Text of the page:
2017 was supposed to be the year that fueling stations would be required to join other merchants and upgrade their pumps’ card readers for EMV — or pay for fraudulent transactions. The deadline was Oct. 2017. But Visa and MasterCard (who call the shots when it comes to the EMV transition) have pushed that deadline back three years to Oct. 1, 2020.
The deadline for ATMs (also set for Oct. 2017) will not be changing.
Why the deadline extension for gas stations?
Other merchants were required to start accepting chip-embedded cards in Oct. 2015, or start bearing the costs of fraud for counterfeit-card transactions. Some small merchants are still struggling to comply and even some larger merchants still aren’t compliant.
So why are Visa and MasterCard going easy on gas station operators? It’s mostly due to the complexity and expense associated with removing and replacing gas pumps. While updating traditional point-of-sale readers at checkout counters comes with its own expenses and challenges, the costs and logistical hurdles are even higher for gas stations.
In Oct. 2016, Bloomberg interviewed a gas-station operator who was faced with a cost of $100,000 for upgrading his pumps. Many gas station pumps are old and need to be replaced completely (which is more expensive than buying a new register or POS card reader). In addition, converting to EMV is more complicated than just changing out equipment – the new installation must also be inspected and approved, and there’s a shortage of technicians licensed to do so.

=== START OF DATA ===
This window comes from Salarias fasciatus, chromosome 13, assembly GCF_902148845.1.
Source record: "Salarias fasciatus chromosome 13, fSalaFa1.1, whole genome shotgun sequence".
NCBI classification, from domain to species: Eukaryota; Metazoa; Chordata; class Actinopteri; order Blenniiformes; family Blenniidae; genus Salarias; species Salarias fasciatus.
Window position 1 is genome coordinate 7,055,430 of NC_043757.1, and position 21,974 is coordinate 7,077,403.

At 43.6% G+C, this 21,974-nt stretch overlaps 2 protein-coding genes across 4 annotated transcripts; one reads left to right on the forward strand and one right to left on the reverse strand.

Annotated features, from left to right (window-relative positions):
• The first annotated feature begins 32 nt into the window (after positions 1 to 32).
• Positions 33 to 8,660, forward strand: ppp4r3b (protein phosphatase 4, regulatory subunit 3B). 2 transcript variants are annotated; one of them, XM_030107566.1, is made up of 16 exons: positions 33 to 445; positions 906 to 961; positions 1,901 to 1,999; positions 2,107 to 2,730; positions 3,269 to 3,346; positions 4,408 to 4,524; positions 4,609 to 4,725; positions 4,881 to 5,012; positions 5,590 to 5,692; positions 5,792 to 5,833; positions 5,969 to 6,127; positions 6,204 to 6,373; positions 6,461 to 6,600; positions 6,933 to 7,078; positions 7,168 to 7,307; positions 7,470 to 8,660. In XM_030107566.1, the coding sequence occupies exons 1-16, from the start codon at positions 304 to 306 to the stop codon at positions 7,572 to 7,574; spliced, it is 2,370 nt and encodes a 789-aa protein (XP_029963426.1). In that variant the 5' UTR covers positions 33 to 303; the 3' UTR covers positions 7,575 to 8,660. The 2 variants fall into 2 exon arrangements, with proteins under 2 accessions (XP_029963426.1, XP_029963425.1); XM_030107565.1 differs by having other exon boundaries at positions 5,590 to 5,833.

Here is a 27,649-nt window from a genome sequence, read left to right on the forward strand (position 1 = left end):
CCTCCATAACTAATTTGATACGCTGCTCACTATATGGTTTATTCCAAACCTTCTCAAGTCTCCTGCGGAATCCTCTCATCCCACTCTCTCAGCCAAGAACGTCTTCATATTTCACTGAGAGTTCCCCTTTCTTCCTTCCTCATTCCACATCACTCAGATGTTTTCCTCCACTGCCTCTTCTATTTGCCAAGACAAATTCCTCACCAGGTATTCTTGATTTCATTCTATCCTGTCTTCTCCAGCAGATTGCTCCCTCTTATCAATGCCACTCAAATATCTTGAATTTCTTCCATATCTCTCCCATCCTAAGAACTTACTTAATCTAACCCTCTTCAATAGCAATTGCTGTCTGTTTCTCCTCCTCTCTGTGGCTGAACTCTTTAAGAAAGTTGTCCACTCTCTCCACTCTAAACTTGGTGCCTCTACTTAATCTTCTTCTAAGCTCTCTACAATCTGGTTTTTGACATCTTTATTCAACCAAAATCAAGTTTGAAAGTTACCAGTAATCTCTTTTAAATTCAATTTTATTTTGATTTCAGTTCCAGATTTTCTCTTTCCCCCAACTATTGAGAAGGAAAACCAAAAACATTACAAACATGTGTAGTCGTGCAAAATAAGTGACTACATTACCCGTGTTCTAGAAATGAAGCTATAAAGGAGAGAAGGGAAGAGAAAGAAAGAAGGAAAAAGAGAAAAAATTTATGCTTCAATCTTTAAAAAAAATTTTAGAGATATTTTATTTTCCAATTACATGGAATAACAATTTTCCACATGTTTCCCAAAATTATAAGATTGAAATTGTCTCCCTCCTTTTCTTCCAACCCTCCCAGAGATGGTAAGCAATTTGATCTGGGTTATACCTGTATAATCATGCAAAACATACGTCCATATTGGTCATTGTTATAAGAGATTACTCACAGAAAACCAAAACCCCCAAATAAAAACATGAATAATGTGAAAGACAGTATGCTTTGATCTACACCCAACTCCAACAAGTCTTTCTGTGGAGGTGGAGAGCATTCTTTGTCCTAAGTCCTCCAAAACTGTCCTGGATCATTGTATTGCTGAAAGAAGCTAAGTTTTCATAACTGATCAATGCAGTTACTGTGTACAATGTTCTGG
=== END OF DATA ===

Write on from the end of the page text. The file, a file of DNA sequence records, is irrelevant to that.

All this combined led to a predicted one-third of gas stations being compliant in time for an Oct. 2017 guideline, according to Bloomberg. Heading into the Oct. 2015 deadline for other merchants, the forecast for compliance was more optimistic — about 50 percent, according to MasterCard statistics.
Non-compliant fueling stations would have been held liable for the cost of counterfeit-fraud transactions, a situation that Visa and MasterCard obviously decided they didn’t want to wade into. Thus, the deadline extension.
“While we remain committed to moving businesses to chip technology as quickly as possible, we are also constantly monitoring industry progress and attempting to proactively address marketplace realities and known challenges wherever possible,” wrote Visa in a blog announcing the deadline change.
What this means for consumers
While bumpy, the transition to EMV generally makes card payments more secure. It makes it more difficult for thieves to use hacked transaction data (due to how the EMV chip scrambles data), makes traditional card-skimmers useless (because they can’t read chips) and makes it more difficult to create usable counterfeit cards.
So the delay for fueling stations may appear worrisome. After all, fuel pumps are unattended and have long contended with skimmers – devices installed by thieves that steal data off cards’ magnetic stripes. Plus, thieves like to use unattended card-readers (like those at fuel pumps) to test if a counterfeit card is working. With EMV compliance pushed back three years, these things are still a threat.
Even so, consumers have robust protections when it comes to fraudulent transactions made with their cards or cards cloned form their card data. While disputing transactions and ordering a replacement card can be inconvenient, most major credit-card issuers have zero-liability policies in place to ensure cardholders will be reimbursed for any charges a thief makes. Federal laws (the Fair Credit Billing Act and the Electronic Funds Transfer Act) also offer a ground layer of protection.
You’ll still want to be sure to check your transaction history regularly because quickly reporting fraud to your issuer will help ensure you get refunded. And use this guide to help you spot card-skimmers on fuel stations in the wild. Or, pay inside — the inside register will probably have a chip reader.